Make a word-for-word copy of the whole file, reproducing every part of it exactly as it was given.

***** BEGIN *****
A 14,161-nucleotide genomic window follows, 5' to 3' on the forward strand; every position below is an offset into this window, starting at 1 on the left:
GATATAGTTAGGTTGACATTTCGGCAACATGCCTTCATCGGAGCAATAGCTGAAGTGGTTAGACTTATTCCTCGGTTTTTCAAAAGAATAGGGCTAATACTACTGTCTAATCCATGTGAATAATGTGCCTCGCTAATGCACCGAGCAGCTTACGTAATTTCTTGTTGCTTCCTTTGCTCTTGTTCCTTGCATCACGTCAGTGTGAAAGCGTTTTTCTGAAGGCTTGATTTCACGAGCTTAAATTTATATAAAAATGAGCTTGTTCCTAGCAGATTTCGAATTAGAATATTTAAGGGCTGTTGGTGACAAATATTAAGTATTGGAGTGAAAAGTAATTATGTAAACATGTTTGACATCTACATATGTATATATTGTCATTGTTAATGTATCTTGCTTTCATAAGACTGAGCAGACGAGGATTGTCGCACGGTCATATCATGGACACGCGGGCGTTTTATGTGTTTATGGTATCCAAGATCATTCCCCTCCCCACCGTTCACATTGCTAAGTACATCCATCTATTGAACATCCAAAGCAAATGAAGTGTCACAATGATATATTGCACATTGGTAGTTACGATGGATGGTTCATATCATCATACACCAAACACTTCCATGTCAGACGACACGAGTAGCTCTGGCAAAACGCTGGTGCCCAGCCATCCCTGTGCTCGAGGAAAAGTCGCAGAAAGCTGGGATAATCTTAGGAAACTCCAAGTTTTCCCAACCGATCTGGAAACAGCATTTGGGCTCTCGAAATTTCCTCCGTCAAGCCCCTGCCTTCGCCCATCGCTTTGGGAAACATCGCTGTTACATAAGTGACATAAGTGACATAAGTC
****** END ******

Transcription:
A 14,161-nucleotide genomic window follows, 5' to 3' on the forward strand; every position below is an offset into this window, starting at 1 on the left:
GATATAGTTAGGTTGACATTTCGGCAACATGCCTTCATCGGAGCAATAGCTGAAGTGGTTAGACTTATTCCTCGGTTTTTCAAAAGAATAGGGCTAATACTACTGTCTAATCCATGTGAATAATGTGCCTCGCTAATGCACCGAGCAGCTTACGTAATTTCTTGTTGCTTCCTTTGCTCTTGTTCCTTGCATCACGTCAGTGTGAAAGCGTTTTTCTGAAGGCTTGATTTCACGAGCTTAAATTTATATAAAAATGAGCTTGTTCCTAGCAGATTTCGAATTAGAATATTTAAGGGCTGTTGGTGACAAATATTAAGTATTGGAGTGAAAAGTAATTATGTAAACATGTTTGACATCTACATATGTATATATTGTCATTGTTAATGTATCTTGCTTTCATAAGACTGAGCAGACGAGGATTGTCGCACGGTCATATCATGGACACGCGGGCGTTTTATGTGTTTATGGTATCCAAGATCATTCCCCTCCCCACCGTTCACATTGCTAAGTACATCCATCTATTGAACATCCAAAGCAAATGAAGTGTCACAATGATATATTGCACATTGGTAGTTACGATGGATGGTTCATATCATCATACACCAAACACTTCCATGTCAGACGACACGAGTAGCTCTGGCAAAACGCTGGTGCCCAGCCATCCCTGTGCTCGAGGAAAAGTCGCAGAAAGCTGGGATAATCTTAGGAAACTCCAAGTTTTCCCAACCGATCTGGAAACAGCATTTGGGCTCTCGAAATTTCCTCCGTCAAGCCCCTGCCTTCGCCCATCGCTTTGGGAAACATCGCTGTTACATAAGTGACATAAGTGACATAAGTC